NRgee clones transform again, this time into microwaves from the smartphone's antenna. They radiate in all directions around Altea. Only a minuscule fraction of the clones make it to the cellular antenna. Most of the NRgee clones are lost. The lucky ones tell the cellular network that they need to reach YouTube's data centre as soon as possible, using an IP address. To deliver Altea's order to stream the cute cat video to YouTube, NRgee seeks help from more clones travelling the electric power grid and feeding the Internet's "highways." To assist, most genies will first leave their long slumber (from coal, natural gas, uranium, you name it) using an incredible human-made machine called a power plant.

Whenever a molecule containing carbon frees a genie, a reaction makes him fart carbon dioxide (CO2). Power plants using fossil fuels (coal, gas, oil) or biomass use oxygen (O2) and emit CO2. So, these power plants do exactly the opposite of living plants. During photosynthesis, trees and flowers absorb CO2, emit O2 and capture NRgee from light to feed on it.

Back to Altea's command: when it reaches YouTube's data centre, other genies fly in, feed digital storage devices and servers, find Pash's video and send it to Altea's screen. Lots of NRgee genies are needed to carry the data-heavy video file and play the video for Altea before she goes to her dentist's chair.

Greta, to show you where NRgee genies are most needed in this story, I've got a pie chart. This one shows that when you stream a video using 4G (available today), the mobile access network uses more energy (60%) than the smartphone (30%) or the data centre (8%)[2]. The smartphone also uses significant energy to connect to the mobile network (3.7 times the microprocessor's energy[3]). The mobile network is composed of many parts and each consumes energy to operate[4,5].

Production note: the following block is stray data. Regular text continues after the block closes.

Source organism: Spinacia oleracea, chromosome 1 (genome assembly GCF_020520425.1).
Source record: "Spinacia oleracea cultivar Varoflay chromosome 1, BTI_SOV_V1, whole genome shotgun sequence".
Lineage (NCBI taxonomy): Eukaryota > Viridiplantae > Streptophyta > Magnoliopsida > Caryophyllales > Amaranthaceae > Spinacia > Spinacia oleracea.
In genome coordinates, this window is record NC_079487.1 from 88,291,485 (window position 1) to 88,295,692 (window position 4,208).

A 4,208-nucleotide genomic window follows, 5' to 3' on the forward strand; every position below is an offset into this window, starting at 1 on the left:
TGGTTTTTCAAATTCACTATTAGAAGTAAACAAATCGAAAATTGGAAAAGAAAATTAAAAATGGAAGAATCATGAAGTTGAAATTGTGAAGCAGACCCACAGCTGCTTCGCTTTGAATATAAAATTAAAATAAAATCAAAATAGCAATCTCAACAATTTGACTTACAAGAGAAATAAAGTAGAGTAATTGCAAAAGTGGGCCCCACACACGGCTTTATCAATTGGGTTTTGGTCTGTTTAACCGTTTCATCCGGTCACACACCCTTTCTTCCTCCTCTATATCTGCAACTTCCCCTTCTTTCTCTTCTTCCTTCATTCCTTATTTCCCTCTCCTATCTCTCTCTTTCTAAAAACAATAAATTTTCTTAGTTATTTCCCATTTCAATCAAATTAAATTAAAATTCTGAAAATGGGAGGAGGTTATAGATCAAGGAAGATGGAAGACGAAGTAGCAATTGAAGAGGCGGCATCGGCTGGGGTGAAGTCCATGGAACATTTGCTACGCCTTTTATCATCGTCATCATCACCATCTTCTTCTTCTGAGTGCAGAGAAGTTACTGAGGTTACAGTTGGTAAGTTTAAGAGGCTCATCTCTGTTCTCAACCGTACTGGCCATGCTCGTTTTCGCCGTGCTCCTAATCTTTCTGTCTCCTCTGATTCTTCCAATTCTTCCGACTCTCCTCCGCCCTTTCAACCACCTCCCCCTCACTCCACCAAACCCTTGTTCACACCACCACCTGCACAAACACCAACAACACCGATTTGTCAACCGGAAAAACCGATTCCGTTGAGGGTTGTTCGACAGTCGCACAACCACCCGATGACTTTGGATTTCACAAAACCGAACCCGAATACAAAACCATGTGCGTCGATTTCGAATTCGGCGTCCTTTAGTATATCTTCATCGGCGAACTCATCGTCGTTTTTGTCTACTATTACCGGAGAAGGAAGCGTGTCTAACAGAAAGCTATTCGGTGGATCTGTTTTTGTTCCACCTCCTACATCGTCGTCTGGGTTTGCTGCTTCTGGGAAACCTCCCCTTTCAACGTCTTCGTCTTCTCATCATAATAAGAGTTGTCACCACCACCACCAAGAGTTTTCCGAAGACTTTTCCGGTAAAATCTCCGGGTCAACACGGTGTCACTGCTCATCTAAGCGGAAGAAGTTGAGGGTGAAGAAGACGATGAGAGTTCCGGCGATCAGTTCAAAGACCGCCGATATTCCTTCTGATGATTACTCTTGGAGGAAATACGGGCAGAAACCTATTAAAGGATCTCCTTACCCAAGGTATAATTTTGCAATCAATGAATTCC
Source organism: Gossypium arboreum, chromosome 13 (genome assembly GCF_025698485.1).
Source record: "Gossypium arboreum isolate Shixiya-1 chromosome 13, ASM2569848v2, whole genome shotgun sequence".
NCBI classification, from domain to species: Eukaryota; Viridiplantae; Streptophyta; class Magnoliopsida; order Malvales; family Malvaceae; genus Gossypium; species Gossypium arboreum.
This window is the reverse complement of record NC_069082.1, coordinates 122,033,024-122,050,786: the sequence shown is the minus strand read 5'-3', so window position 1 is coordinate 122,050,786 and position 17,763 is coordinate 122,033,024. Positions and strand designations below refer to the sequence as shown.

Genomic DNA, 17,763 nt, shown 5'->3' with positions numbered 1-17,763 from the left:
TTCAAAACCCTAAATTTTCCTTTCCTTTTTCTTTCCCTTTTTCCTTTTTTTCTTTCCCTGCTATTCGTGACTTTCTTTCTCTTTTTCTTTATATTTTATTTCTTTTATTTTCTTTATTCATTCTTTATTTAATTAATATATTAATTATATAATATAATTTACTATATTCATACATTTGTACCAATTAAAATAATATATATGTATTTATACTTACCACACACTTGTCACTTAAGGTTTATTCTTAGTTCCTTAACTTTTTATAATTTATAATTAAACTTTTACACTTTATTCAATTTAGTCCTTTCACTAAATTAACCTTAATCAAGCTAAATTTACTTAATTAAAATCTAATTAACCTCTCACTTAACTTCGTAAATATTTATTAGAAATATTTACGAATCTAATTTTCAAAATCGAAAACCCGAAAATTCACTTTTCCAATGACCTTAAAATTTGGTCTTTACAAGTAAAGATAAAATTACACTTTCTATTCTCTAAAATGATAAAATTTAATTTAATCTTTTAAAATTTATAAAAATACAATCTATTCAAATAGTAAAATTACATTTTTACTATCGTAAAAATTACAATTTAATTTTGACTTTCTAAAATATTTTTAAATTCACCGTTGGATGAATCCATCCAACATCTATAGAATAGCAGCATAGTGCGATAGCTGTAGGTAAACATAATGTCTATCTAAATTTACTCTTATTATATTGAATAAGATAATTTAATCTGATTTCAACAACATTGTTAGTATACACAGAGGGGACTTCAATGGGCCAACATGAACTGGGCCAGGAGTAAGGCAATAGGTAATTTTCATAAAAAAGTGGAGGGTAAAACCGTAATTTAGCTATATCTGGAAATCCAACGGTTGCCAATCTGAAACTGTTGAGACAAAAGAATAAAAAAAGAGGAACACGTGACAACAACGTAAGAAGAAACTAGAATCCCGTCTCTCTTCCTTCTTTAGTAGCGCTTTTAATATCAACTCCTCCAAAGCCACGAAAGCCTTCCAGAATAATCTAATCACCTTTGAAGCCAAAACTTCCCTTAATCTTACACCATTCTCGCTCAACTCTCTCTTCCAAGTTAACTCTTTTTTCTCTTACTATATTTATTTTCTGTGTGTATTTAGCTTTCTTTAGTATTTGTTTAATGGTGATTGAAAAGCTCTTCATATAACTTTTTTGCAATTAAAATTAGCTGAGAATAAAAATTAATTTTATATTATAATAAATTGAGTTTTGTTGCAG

Compared to all data shared or accessed using a mobile connection (for video, music, photos, websites, documents, posts, tweets, emails, texts, apps, etc.), video consumes the most data (63% and growing[6]) and the most energy. Video emits the most greenhouse gases and has the greatest impact on climate change. Then, although 5G is more energy efficient than 4G, it will cause a dramatic increase in energy use and greenhouse-gas emissions since it requires additional infrastructure and will increase data traffic. In 5G's era, video is expected to have a far greater footprint than it already has. (When I talk about video, I mean streaming, video-calling and messaging.)

I've got to admit that I love watching videos on a smartphone, tablet or laptop. But my priority is to reduce my carbon footprint. When I learned how much energy is involved in watching videos, I had to question my habit. Is it possible to reduce videos' energy demands and environmental impacts and still watch them?

It is possible! The key to a more sustainable Internet is to limit use of energy-guzzling mobile networks and rely on wired networks whenever possible.

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Katie Singer writes about nature and technology in Letters to Greta. She spoke about the Internet's footprint in 2018, at the United Nations' Forum on Science, Technology & Innovation, and, in 2019, on a panel with the climatologist Dr. (more...)